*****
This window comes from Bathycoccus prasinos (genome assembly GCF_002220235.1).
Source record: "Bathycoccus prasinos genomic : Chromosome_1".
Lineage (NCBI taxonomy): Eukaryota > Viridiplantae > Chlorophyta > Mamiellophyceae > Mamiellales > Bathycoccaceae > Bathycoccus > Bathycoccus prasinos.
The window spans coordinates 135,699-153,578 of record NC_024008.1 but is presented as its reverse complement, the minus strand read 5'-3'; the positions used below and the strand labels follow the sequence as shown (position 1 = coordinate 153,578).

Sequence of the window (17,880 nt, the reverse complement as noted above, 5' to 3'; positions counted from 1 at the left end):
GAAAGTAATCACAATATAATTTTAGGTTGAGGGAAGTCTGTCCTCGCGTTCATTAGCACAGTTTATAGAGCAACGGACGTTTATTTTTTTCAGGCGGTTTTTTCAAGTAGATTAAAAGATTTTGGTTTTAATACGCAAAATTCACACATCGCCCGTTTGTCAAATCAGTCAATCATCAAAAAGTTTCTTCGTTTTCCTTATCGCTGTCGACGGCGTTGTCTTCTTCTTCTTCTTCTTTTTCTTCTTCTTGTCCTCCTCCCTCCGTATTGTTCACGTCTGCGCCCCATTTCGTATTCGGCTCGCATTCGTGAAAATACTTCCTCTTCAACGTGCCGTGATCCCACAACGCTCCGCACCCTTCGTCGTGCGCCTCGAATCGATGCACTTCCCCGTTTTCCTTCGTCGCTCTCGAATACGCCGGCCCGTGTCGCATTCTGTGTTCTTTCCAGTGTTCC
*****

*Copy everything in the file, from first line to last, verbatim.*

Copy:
This window comes from Bathycoccus prasinos (genome assembly GCF_002220235.1).
Source record: "Bathycoccus prasinos genomic : Chromosome_1".
Lineage (NCBI taxonomy): Eukaryota > Viridiplantae > Chlorophyta > Mamiellophyceae > Mamiellales > Bathycoccaceae > Bathycoccus > Bathycoccus prasinos.
The window spans coordinates 135,699-153,578 of record NC_024008.1 but is presented as its reverse complement, the minus strand read 5'-3'; the positions used below and the strand labels follow the sequence as shown (position 1 = coordinate 153,578).

Sequence of the window (17,880 nt, the reverse complement as noted above, 5' to 3'; positions counted from 1 at the left end):
GAAAGTAATCACAATATAATTTTAGGTTGAGGGAAGTCTGTCCTCGCGTTCATTAGCACAGTTTATAGAGCAACGGACGTTTATTTTTTTCAGGCGGTTTTTTCAAGTAGATTAAAAGATTTTGGTTTTAATACGCAAAATTCACACATCGCCCGTTTGTCAAATCAGTCAATCATCAAAAAGTTTCTTCGTTTTCCTTATCGCTGTCGACGGCGTTGTCTTCTTCTTCTTCTTCTTTTTCTTCTTCTTGTCCTCCTCCCTCCGTATTGTTCACGTCTGCGCCCCATTTCGTATTCGGCTCGCATTCGTGAAAATACTTCCTCTTCAACGTGCCGTGATCCCACAACGCTCCGCACCCTTCGTCGTGCGCCTCGAATCGATGCACTTCCCCGTTTTCCTTCGTCGCTCTCGAATACGCCGGCCCGTGTCGCATTCTGTGTTCTTTCCAGTGTTCC